They could easily have popped out another version of their debut in '09, but frontman Robin Pecknold's perfectionism and ambitions (and the band's tour schedule) meant that it would take much longer. Following unbearable delay after unbearable delay, expectations became a bit more like concerns. What was taking so long? Would it be a radical departure or merely a super-finessed version of what they had done before? After all, change too much, and they risked alienating fans who weren't fully invested in the band quite yet. The Flaming Lips can put out Embryonic because they're well into their career and don't need to worry about losing some people or getting middling reviews with a noisy, experimental record; their place in history and our hearts is already assured. On the other hand, if the Fleet Foxes change too little, they risk losing all the good will they had built up by taking too long to release something new while simultaneously playing it safe.
In the end, Helplessness Blues is exactly what you'd want in a second Fleet Foxes record. It is more ambitious and experimental yet never loses the band's gift for melodies and vocal harmonies, to which 'Battery Kinzie' and 'Lorelai', respectively, can attest. There's an obvious expansion of instruments employed as well. At times there is an almost Joanna Newsom-esque gypsy/ethnic sound, such as on 'Bedouin Dress' or the short instrumental 'The Cascades', probably inspired by Pecknold opening for her on tour. By and large, though, this is still the group you knew and loved on Fleet Foxes. That was a genuine surprise of a record, coming out of nowhere to top my list in 2008. Helplessness Blues, meanwhile, isn't a surprise, but it contains enough mini-surprises and new wrinkles to delight the listener just as well as their debut. 'The Plains/Bitter Dancer' is perhaps the best example of what this record has to offer, sporting an ambitious structure, gorgeous washes of wordless vocals, piano, flute, and clattering percussion. The one place where the Fleet Foxes falter is in the unnatural and forced saxophone skronk ending to 'The Shrine/An Argument.' Keep in mind, I am the last person to be turned off by noise and experimental elements, but there has to be a coherency to their implementation. In this case, it has no context whatsoever and disappears as quickly and haphazardly as it appeared. It's like some quixotic burst of noise was accidentally copied/pasted from a Deerhoof record when someone's cat jumped up on the computer or mixing console and no one ever caught the error.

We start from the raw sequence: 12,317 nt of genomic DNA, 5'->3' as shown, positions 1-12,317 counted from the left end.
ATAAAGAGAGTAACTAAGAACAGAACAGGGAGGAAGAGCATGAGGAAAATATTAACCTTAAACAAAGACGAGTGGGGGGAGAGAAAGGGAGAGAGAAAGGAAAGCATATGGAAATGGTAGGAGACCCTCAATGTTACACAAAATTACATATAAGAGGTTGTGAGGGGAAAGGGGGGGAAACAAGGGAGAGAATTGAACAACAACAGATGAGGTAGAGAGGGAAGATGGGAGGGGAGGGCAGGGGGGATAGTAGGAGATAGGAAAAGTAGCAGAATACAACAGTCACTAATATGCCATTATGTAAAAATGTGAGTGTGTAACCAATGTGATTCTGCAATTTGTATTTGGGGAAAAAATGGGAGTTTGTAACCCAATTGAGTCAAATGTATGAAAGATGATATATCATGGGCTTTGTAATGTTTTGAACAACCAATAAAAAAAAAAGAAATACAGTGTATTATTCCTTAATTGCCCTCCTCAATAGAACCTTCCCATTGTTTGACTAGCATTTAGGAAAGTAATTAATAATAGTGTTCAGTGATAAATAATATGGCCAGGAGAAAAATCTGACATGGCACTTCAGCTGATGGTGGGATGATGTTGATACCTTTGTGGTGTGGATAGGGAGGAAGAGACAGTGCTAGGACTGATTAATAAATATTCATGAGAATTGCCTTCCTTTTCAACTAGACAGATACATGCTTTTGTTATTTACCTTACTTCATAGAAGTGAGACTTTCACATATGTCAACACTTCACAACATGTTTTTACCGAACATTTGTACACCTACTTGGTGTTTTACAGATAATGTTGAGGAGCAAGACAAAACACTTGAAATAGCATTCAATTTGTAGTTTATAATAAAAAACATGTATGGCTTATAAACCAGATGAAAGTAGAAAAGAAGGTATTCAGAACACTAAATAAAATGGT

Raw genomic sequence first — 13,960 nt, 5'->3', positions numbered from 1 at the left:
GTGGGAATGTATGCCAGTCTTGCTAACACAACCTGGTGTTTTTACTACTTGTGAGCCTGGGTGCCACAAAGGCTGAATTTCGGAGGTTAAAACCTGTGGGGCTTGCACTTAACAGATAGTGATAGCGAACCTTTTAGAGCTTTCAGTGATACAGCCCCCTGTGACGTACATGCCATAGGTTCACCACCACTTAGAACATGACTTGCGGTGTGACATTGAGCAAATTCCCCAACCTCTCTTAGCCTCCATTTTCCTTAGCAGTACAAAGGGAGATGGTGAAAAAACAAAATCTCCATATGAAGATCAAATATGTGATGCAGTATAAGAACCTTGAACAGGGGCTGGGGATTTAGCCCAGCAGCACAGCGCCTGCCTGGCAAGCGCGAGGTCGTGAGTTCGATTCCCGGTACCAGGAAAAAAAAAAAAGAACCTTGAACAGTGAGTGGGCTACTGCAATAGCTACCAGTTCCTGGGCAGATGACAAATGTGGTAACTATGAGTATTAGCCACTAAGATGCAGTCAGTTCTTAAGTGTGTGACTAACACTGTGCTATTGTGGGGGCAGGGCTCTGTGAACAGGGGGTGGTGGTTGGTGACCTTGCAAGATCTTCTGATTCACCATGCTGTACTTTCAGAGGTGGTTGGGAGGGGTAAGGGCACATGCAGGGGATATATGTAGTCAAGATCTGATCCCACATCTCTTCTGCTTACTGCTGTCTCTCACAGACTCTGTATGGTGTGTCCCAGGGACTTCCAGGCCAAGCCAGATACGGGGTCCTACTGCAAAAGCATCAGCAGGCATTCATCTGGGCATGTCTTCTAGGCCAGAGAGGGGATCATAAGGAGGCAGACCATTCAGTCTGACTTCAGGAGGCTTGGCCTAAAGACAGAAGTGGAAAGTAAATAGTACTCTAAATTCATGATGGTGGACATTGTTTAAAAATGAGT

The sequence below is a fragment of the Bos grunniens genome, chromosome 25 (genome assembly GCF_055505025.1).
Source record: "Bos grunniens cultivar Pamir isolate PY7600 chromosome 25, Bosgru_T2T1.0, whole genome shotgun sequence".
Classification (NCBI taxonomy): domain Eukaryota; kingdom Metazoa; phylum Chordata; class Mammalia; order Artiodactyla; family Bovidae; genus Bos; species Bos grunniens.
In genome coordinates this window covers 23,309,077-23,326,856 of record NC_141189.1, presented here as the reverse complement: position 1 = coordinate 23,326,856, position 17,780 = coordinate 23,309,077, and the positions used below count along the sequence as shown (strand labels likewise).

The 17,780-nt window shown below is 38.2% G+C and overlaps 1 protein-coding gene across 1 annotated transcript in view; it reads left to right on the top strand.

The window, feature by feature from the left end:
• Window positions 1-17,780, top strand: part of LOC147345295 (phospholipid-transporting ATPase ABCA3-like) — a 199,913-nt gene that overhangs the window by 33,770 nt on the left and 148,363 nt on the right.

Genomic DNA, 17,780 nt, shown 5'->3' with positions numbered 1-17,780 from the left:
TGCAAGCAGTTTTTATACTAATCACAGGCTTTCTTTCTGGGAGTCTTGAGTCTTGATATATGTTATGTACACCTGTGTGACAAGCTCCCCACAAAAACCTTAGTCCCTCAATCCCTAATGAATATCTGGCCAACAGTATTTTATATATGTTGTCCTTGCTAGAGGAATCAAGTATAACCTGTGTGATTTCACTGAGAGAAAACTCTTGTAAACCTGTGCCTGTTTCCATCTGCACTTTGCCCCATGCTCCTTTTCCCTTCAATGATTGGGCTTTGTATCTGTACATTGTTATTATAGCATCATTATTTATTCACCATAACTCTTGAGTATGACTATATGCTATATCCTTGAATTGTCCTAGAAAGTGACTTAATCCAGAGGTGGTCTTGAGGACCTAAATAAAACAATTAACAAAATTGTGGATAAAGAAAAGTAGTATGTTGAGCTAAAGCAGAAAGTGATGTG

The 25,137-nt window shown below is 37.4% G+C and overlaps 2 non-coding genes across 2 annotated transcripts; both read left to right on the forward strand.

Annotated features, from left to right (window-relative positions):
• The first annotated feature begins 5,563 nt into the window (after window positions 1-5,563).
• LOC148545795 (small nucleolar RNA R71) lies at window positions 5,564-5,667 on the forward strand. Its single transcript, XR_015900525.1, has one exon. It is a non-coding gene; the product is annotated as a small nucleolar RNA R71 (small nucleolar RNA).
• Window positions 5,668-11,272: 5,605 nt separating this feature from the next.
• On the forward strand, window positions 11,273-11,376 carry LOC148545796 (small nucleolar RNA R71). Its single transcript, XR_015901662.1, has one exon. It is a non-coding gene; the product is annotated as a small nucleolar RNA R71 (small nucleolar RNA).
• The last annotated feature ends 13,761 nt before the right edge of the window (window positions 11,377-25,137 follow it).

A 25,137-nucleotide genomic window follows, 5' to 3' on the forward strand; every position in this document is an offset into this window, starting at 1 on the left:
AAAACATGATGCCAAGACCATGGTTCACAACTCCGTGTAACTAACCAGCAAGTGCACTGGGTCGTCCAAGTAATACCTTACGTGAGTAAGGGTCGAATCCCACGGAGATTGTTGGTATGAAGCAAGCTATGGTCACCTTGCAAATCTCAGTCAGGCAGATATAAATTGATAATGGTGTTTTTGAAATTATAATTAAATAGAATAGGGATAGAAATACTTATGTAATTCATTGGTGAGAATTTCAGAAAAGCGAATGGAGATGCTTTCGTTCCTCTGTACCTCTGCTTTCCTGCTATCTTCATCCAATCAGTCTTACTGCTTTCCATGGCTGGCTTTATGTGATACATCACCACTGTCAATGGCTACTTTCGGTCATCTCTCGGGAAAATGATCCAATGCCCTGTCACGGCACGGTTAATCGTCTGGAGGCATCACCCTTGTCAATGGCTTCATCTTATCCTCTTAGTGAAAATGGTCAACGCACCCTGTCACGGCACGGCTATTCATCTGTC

Like the albums that followed the break-out records by other bands, the Fleet Foxes had to know that Helplessness Blues wasn't going to be as universally accepted as their debut even if it is as good, possibly better. I would consider Fleet Foxes an unqualified masterpiece. Helplessness, however, is going to require a bit more work and patience (not as much as a follow-up-to-a-break-out like MGMT's Congratulations, though) for fans to fall in love with, and I think it'll require some time before I'm sure what kind of masterpiece it is, assuming it even is one. What I can say for sure, at this point in time, is that it's everything you could want in a sophomore album from this band. It is simply more, and goes deeper than their debut while also ranging farther afield. With the new breadth and depth, though, there are still those moments of borderline-haunting beauty which made you fall in love with them the first time.
5 Poorly Drawn Stars Out Of 5